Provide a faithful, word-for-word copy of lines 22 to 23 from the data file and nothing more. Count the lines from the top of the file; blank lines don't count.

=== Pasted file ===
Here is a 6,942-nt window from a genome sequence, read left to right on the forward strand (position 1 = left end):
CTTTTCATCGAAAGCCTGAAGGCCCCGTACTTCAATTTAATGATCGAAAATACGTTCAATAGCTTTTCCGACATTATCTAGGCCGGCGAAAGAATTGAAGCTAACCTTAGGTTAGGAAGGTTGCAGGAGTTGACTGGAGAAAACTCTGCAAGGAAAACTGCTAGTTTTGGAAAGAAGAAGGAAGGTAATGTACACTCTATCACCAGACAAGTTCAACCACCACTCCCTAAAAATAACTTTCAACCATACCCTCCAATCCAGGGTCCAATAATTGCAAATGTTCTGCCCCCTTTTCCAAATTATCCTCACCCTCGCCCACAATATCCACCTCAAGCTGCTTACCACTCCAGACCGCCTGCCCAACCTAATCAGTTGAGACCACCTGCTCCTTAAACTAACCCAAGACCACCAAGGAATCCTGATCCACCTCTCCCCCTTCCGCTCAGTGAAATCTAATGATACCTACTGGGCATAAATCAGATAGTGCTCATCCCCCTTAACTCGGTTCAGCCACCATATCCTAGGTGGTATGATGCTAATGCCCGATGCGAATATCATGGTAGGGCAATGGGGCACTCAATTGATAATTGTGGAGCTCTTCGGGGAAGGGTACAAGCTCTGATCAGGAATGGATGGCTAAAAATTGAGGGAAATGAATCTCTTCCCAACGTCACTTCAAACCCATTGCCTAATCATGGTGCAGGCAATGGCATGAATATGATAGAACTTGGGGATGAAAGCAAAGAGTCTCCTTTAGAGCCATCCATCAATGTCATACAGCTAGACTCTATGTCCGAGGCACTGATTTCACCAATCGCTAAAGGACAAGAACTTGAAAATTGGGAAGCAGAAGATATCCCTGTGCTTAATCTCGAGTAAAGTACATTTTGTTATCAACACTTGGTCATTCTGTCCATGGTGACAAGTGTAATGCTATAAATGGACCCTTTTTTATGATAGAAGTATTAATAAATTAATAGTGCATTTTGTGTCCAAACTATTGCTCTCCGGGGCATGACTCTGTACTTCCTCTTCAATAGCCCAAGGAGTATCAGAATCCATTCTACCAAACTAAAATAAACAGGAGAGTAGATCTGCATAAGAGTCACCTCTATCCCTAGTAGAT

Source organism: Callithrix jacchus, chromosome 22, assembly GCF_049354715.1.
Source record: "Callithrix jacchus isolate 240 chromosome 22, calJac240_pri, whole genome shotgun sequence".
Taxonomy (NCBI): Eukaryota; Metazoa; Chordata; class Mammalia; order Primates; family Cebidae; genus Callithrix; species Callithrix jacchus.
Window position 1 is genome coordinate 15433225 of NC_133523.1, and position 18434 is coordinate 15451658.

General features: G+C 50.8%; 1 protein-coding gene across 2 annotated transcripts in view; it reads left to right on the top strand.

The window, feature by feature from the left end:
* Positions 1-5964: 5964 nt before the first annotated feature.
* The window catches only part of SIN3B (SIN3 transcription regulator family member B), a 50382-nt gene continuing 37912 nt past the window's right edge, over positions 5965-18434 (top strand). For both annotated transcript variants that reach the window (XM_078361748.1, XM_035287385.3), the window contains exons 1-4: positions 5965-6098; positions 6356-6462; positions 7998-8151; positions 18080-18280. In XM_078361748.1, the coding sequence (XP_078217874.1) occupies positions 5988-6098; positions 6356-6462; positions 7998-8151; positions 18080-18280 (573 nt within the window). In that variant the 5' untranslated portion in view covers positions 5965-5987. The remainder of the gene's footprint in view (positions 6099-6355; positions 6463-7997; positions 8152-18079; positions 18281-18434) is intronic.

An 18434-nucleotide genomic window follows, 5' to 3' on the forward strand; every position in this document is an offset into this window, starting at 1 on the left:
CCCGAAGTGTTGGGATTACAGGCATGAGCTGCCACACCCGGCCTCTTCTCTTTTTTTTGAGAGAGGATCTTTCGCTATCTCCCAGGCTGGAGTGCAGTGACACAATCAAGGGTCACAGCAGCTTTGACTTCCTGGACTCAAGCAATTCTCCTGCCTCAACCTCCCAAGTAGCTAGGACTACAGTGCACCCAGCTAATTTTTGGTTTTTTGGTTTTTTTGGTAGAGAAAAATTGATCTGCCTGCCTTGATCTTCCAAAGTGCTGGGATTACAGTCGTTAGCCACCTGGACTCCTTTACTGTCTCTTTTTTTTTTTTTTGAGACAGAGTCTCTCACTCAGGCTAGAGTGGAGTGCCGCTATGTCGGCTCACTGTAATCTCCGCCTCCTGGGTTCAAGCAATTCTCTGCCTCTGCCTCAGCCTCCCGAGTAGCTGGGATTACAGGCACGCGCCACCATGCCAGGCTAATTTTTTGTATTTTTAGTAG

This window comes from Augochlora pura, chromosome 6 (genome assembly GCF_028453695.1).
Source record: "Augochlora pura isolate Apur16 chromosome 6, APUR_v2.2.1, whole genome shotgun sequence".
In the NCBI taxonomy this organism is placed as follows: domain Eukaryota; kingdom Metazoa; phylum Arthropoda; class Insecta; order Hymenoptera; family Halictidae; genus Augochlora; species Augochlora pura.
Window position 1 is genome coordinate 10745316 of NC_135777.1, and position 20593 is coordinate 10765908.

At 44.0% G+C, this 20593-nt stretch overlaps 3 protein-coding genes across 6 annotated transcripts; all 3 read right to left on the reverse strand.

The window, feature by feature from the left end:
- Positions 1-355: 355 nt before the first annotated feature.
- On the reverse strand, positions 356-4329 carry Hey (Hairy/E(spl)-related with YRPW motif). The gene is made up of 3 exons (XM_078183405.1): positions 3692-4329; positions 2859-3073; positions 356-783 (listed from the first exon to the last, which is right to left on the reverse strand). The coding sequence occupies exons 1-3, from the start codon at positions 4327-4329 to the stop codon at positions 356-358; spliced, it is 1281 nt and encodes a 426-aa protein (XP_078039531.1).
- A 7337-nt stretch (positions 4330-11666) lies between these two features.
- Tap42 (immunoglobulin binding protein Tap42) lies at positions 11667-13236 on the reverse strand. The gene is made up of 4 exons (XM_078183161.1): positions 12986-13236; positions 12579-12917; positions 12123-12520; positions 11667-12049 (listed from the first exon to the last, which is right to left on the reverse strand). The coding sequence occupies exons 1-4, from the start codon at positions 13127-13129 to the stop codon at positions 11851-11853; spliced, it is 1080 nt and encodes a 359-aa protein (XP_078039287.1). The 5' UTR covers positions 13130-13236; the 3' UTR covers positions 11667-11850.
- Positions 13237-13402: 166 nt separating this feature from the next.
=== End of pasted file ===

- Tap42 (immunoglobulin binding protein Tap42) lies at positions 11667-13236 on the reverse strand. The gene is made up of 4 exons (XM_078183161.1): positions 12986-13236; positions 12579-12917; positions 12123-12520; positions 11667-12049 (listed from the first exon to the last, which is right to left on the reverse strand). The coding sequence occupies exons 1-4, from the start codon at positions 13127-13129 to the stop codon at positions 11851-11853; spliced, it is 1080 nt and encodes a 359-aa protein (XP_078039287.1). The 5' UTR covers positions 13130-13236; the 3' UTR covers positions 11667-11850.
- Positions 13237-13402: 166 nt separating this feature from the next.